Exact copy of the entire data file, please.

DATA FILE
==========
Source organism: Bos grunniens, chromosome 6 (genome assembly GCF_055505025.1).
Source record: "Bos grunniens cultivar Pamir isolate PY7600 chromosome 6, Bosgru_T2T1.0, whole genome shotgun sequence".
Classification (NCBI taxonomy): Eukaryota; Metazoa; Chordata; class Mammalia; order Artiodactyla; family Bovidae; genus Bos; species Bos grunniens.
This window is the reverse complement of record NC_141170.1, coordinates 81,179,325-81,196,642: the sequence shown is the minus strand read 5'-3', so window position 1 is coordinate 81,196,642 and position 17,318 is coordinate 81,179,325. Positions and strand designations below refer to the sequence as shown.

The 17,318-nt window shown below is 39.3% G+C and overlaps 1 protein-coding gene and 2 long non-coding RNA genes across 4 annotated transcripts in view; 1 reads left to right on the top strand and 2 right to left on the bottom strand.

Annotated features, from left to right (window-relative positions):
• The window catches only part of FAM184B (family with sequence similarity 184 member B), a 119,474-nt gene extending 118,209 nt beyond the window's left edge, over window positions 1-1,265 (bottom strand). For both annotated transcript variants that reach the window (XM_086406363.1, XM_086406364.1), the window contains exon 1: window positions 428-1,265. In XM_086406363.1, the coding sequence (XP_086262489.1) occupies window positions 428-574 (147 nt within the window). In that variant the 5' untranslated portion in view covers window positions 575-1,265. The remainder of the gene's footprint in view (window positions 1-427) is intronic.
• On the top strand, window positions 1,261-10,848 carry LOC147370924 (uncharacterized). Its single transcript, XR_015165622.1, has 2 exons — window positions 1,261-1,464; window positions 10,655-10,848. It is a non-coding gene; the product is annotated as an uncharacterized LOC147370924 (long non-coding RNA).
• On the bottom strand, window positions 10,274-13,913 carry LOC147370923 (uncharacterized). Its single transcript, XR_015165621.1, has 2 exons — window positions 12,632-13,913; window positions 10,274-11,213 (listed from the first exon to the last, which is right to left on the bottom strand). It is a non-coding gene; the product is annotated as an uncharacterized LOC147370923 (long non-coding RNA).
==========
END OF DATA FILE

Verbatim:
Source organism: Bos grunniens, chromosome 6 (genome assembly GCF_055505025.1).
Source record: "Bos grunniens cultivar Pamir isolate PY7600 chromosome 6, Bosgru_T2T1.0, whole genome shotgun sequence".
Classification (NCBI taxonomy): Eukaryota; Metazoa; Chordata; class Mammalia; order Artiodactyla; family Bovidae; genus Bos; species Bos grunniens.
This window is the reverse complement of record NC_141170.1, coordinates 81,179,325-81,196,642: the sequence shown is the minus strand read 5'-3', so window position 1 is coordinate 81,196,642 and position 17,318 is coordinate 81,179,325. Positions and strand designations below refer to the sequence as shown.

The 17,318-nt window shown below is 39.3% G+C and overlaps 1 protein-coding gene and 2 long non-coding RNA genes across 4 annotated transcripts in view; 1 reads left to right on the top strand and 2 right to left on the bottom strand.

Annotated features, from left to right (window-relative positions):
• The window catches only part of FAM184B (family with sequence similarity 184 member B), a 119,474-nt gene extending 118,209 nt beyond the window's left edge, over window positions 1-1,265 (bottom strand). For both annotated transcript variants that reach the window (XM_086406363.1, XM_086406364.1), the window contains exon 1: window positions 428-1,265. In XM_086406363.1, the coding sequence (XP_086262489.1) occupies window positions 428-574 (147 nt within the window). In that variant the 5' untranslated portion in view covers window positions 575-1,265. The remainder of the gene's footprint in view (window positions 1-427) is intronic.
• On the top strand, window positions 1,261-10,848 carry LOC147370924 (uncharacterized). Its single transcript, XR_015165622.1, has 2 exons — window positions 1,261-1,464; window positions 10,655-10,848. It is a non-coding gene; the product is annotated as an uncharacterized LOC147370924 (long non-coding RNA).
• On the bottom strand, window positions 10,274-13,913 carry LOC147370923 (uncharacterized). Its single transcript, XR_015165621.1, has 2 exons — window positions 12,632-13,913; window positions 10,274-11,213 (listed from the first exon to the last, which is right to left on the bottom strand). It is a non-coding gene; the product is annotated as an uncharacterized LOC147370923 (long non-coding RNA).